Intel announced it will wait an additional year before adopting the newer, faster USB 3.0 format by delaying the format’s motherboard chipset.
This recent news announcement will likely only anger some of Intel’s OEM partners, as the companies look to try and integrate USB 3.0 support into new product lineups.
The USB 3.0 format was first introduced in November 2008, but many people doubted the industry-wide demand for such a format. In 2009, some PCs announced they’ll release USB 3.0 products, but very few were released. Since then, more companies have launched USB 3.0 chipsets, HDDs, and other devices using the preceding USB 2.0 technology.
In April, it was revealed Intel doesn’t plan to support USB 3.0 until 2011 — but recently said it will wait until 2012 — with the company unveiling the Light Peak platform that could be a USB 3.0 successor. Light Peak promises a launch speed of 10 Gb/s, with a maximum speed of 100 Gb/s expected over the next 10 years.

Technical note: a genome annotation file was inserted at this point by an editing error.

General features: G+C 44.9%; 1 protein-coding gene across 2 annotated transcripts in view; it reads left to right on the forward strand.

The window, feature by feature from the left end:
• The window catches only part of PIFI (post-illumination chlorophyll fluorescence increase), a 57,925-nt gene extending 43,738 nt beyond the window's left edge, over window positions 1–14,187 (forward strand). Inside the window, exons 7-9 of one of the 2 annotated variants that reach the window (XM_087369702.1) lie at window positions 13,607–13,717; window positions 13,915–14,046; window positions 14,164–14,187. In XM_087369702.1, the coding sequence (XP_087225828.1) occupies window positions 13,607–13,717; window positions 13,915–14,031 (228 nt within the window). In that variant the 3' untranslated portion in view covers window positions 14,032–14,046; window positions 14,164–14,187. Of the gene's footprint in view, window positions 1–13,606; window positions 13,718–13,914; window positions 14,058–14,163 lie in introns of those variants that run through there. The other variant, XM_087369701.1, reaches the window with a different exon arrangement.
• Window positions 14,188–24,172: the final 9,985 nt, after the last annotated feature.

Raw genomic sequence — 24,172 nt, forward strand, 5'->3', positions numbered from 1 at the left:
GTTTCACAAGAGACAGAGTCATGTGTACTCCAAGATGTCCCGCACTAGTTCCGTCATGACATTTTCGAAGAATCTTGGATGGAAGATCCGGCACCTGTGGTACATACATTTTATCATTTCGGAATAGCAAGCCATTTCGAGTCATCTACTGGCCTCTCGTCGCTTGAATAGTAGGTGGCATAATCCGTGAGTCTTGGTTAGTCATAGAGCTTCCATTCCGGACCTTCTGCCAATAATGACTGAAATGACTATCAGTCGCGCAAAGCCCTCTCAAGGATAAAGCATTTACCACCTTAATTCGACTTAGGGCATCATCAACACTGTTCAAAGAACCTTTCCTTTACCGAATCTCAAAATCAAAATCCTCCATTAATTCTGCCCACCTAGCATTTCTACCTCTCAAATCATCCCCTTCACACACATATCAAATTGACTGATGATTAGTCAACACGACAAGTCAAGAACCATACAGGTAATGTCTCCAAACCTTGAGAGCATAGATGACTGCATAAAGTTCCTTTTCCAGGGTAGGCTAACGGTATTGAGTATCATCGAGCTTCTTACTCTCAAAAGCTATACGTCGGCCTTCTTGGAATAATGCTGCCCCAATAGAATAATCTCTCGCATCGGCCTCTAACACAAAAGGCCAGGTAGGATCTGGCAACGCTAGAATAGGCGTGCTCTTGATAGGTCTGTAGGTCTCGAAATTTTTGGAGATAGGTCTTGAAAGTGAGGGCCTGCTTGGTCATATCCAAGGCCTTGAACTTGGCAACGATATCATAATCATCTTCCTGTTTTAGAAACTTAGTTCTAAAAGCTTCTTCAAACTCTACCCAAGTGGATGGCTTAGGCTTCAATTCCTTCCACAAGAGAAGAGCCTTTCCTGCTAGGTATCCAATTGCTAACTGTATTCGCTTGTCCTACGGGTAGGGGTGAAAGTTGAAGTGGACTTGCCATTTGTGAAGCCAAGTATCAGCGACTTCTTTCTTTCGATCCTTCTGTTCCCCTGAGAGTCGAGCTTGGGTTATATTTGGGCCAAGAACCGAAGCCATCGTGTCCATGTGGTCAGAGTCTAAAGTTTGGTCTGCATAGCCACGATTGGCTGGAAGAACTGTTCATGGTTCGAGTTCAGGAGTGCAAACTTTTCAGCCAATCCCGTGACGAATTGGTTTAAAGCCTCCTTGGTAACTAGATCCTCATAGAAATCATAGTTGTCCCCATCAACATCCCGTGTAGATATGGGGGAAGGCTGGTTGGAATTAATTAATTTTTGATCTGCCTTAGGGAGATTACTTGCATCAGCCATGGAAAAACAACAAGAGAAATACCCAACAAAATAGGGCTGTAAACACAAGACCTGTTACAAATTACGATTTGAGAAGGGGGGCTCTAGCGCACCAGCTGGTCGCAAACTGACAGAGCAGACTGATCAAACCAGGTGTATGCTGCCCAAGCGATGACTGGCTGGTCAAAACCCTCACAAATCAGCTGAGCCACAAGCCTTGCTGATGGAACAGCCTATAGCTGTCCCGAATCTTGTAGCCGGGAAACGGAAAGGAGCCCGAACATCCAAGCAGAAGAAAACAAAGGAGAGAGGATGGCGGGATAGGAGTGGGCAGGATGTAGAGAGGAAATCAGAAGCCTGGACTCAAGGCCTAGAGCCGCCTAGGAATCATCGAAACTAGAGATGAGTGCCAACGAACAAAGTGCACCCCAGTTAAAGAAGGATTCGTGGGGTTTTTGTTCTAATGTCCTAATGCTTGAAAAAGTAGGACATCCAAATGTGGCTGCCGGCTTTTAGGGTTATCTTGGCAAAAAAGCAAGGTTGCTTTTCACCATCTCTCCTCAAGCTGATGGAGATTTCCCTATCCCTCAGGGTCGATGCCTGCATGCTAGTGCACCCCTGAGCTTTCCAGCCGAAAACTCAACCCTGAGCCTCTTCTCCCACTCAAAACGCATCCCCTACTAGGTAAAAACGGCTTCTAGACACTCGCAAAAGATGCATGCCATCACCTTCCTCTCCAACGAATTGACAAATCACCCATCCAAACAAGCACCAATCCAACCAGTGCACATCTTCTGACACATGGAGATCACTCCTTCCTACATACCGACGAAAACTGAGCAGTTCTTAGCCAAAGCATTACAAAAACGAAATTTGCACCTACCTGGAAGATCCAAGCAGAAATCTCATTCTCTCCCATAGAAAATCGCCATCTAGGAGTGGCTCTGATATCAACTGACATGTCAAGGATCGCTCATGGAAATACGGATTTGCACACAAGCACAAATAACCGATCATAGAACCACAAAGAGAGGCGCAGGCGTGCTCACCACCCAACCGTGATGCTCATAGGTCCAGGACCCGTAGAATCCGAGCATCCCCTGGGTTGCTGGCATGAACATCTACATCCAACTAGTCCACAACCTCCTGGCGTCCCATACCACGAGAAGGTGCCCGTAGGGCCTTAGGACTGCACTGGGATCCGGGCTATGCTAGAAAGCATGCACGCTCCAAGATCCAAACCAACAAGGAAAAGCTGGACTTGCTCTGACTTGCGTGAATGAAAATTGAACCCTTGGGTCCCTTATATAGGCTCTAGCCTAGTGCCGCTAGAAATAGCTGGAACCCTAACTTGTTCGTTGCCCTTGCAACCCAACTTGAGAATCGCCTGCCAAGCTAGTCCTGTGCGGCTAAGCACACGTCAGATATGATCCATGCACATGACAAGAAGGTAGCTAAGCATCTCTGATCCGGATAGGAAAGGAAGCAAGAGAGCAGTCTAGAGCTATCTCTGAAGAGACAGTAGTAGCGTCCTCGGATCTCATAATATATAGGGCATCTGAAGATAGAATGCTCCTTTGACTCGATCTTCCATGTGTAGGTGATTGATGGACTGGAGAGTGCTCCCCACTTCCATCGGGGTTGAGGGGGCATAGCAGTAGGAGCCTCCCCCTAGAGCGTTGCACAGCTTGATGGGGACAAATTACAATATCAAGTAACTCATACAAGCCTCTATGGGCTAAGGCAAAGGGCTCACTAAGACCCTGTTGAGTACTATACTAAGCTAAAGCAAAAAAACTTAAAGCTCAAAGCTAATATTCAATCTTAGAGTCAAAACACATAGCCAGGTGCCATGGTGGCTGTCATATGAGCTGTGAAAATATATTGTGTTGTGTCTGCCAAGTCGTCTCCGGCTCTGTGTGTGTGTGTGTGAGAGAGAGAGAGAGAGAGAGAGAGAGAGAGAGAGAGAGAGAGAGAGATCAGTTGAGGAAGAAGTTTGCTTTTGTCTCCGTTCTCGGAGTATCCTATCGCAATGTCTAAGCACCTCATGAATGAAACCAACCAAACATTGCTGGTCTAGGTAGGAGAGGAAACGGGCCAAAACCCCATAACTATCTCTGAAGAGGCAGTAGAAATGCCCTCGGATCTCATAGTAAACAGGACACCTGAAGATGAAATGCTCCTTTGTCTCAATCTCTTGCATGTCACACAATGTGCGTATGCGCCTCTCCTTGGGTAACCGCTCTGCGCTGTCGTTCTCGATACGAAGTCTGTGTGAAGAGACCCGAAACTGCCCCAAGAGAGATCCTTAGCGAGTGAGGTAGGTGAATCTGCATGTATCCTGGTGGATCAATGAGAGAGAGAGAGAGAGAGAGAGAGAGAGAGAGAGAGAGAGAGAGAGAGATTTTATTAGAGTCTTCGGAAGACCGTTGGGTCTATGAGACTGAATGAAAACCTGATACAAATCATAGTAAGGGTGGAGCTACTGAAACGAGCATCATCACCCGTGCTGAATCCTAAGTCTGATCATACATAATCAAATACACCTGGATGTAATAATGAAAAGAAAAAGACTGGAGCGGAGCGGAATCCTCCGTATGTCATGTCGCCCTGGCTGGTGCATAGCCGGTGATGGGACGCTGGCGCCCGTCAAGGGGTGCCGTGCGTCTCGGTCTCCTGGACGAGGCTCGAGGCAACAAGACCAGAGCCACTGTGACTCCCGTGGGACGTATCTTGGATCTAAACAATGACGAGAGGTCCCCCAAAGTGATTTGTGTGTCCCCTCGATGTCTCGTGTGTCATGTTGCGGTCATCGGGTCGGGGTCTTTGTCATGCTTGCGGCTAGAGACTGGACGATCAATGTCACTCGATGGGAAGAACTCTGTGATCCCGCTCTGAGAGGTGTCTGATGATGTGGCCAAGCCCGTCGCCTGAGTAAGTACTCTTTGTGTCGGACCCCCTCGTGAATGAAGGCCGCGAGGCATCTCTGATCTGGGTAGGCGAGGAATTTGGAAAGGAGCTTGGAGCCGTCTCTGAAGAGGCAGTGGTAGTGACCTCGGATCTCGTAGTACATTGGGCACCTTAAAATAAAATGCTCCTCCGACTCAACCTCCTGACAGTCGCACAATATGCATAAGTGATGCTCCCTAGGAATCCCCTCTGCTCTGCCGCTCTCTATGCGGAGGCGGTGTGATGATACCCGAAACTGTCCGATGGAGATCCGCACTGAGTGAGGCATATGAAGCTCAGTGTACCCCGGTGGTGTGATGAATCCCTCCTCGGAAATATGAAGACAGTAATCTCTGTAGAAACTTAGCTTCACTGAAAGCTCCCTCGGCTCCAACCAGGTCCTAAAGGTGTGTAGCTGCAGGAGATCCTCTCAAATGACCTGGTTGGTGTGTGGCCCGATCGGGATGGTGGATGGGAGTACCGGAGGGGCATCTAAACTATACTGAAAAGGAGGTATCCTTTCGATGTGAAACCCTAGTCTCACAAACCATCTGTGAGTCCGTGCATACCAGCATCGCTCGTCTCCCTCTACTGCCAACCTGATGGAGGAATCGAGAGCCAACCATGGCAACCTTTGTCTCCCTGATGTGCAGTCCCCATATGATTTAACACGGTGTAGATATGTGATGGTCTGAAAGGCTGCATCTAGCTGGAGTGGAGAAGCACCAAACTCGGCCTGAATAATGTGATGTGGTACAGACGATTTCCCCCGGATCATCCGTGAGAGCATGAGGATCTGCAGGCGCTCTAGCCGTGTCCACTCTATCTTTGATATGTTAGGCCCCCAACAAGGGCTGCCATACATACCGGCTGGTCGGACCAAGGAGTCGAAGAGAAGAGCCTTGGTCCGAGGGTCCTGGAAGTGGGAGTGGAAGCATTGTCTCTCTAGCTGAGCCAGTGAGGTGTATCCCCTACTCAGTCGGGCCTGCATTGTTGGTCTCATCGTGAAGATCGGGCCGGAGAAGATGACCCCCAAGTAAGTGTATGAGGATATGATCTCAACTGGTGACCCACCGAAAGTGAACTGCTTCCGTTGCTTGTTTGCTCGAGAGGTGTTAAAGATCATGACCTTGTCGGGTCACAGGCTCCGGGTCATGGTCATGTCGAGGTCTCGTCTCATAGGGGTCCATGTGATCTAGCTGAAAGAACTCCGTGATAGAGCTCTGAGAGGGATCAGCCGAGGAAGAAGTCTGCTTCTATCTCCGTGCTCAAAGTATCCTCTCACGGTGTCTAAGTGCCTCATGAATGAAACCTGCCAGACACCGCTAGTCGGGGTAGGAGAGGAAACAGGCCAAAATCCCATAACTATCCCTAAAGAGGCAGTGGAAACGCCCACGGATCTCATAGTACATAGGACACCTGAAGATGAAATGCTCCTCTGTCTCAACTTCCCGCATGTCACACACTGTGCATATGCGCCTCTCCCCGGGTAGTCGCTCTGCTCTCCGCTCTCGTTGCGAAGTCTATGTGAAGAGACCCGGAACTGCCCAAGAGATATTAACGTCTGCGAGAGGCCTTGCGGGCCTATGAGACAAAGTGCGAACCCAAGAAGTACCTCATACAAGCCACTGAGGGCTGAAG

Not only is Light Peak faster than USB 3.0, the optical cable is able to carry the signal with a range up to 100 meters in distance. Furthermore, USB, HDMI, SATA, PCI-E and DVI can all be supported at the same time using Light Peak, which should give it a major advantage over USB 3.0.
Asus, ASRock and Gigabyte already are shipping USB 3.0 compatible motherboards, with other manufacturers expected to make similar announcements.
I think this is a very disappointing — albeit not surprising — decision by Intel. I would have liked to see the company support USB 3.0, but it doesn’t look like that will happen until 2012, at the earliest.